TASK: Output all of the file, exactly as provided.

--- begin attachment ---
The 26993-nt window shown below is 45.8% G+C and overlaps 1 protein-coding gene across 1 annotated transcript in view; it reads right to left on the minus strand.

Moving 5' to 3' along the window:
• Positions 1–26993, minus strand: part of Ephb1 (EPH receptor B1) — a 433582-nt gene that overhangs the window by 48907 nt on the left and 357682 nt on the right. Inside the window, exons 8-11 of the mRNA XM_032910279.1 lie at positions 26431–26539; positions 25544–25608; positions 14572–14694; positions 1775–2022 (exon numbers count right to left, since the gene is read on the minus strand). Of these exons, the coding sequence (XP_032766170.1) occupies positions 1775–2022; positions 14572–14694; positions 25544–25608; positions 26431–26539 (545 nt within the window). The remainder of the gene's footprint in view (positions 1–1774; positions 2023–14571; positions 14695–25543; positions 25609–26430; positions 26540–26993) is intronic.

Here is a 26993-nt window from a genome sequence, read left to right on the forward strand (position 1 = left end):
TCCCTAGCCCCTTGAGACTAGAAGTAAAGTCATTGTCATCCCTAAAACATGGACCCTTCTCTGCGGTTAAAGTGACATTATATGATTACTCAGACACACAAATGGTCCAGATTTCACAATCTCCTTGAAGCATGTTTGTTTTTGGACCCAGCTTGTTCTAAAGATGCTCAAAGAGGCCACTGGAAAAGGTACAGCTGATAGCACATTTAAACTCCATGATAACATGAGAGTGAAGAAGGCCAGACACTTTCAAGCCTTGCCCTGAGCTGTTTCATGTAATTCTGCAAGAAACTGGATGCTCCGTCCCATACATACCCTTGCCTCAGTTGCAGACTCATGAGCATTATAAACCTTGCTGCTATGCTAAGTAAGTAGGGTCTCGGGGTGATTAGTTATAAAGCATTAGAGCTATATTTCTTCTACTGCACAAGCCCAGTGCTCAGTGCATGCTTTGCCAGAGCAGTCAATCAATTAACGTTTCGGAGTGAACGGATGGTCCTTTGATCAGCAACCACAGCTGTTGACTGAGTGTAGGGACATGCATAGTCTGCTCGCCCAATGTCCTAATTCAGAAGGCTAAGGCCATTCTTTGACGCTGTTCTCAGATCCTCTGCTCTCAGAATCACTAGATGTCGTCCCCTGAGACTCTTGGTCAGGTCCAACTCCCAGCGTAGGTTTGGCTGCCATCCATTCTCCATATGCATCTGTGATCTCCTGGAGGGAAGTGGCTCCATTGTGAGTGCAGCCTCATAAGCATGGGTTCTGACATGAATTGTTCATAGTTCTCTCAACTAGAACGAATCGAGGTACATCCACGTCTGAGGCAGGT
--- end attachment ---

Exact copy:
The 26993-nt window shown below is 45.8% G+C and overlaps 1 protein-coding gene across 1 annotated transcript in view; it reads right to left on the minus strand.

Moving 5' to 3' along the window:
• Positions 1–26993, minus strand: part of Ephb1 (EPH receptor B1) — a 433582-nt gene that overhangs the window by 48907 nt on the left and 357682 nt on the right. Inside the window, exons 8-11 of the mRNA XM_032910279.1 lie at positions 26431–26539; positions 25544–25608; positions 14572–14694; positions 1775–2022 (exon numbers count right to left, since the gene is read on the minus strand). Of these exons, the coding sequence (XP_032766170.1) occupies positions 1775–2022; positions 14572–14694; positions 25544–25608; positions 26431–26539 (545 nt within the window). The remainder of the gene's footprint in view (positions 1–1774; positions 2023–14571; positions 14695–25543; positions 25609–26430; positions 26540–26993) is intronic.

Here is a 26993-nt window from a genome sequence, read left to right on the forward strand (position 1 = left end):
TCCCTAGCCCCTTGAGACTAGAAGTAAAGTCATTGTCATCCCTAAAACATGGACCCTTCTCTGCGGTTAAAGTGACATTATATGATTACTCAGACACACAAATGGTCCAGATTTCACAATCTCCTTGAAGCATGTTTGTTTTTGGACCCAGCTTGTTCTAAAGATGCTCAAAGAGGCCACTGGAAAAGGTACAGCTGATAGCACATTTAAACTCCATGATAACATGAGAGTGAAGAAGGCCAGACACTTTCAAGCCTTGCCCTGAGCTGTTTCATGTAATTCTGCAAGAAACTGGATGCTCCGTCCCATACATACCCTTGCCTCAGTTGCAGACTCATGAGCATTATAAACCTTGCTGCTATGCTAAGTAAGTAGGGTCTCGGGGTGATTAGTTATAAAGCATTAGAGCTATATTTCTTCTACTGCACAAGCCCAGTGCTCAGTGCATGCTTTGCCAGAGCAGTCAATCAATTAACGTTTCGGAGTGAACGGATGGTCCTTTGATCAGCAACCACAGCTGTTGACTGAGTGTAGGGACATGCATAGTCTGCTCGCCCAATGTCCTAATTCAGAAGGCTAAGGCCATTCTTTGACGCTGTTCTCAGATCCTCTGCTCTCAGAATCACTAGATGTCGTCCCCTGAGACTCTTGGTCAGGTCCAACTCCCAGCGTAGGTTTGGCTGCCATCCATTCTCCATATGCATCTGTGATCTCCTGGAGGGAAGTGGCTCCATTGTGAGTGCAGCCTCATAAGCATGGGTTCTGACATGAATTGTTCATAGTTCTCTCAACTAGAACGAATCGAGGTACATCCACGTCTGAGGCAGGT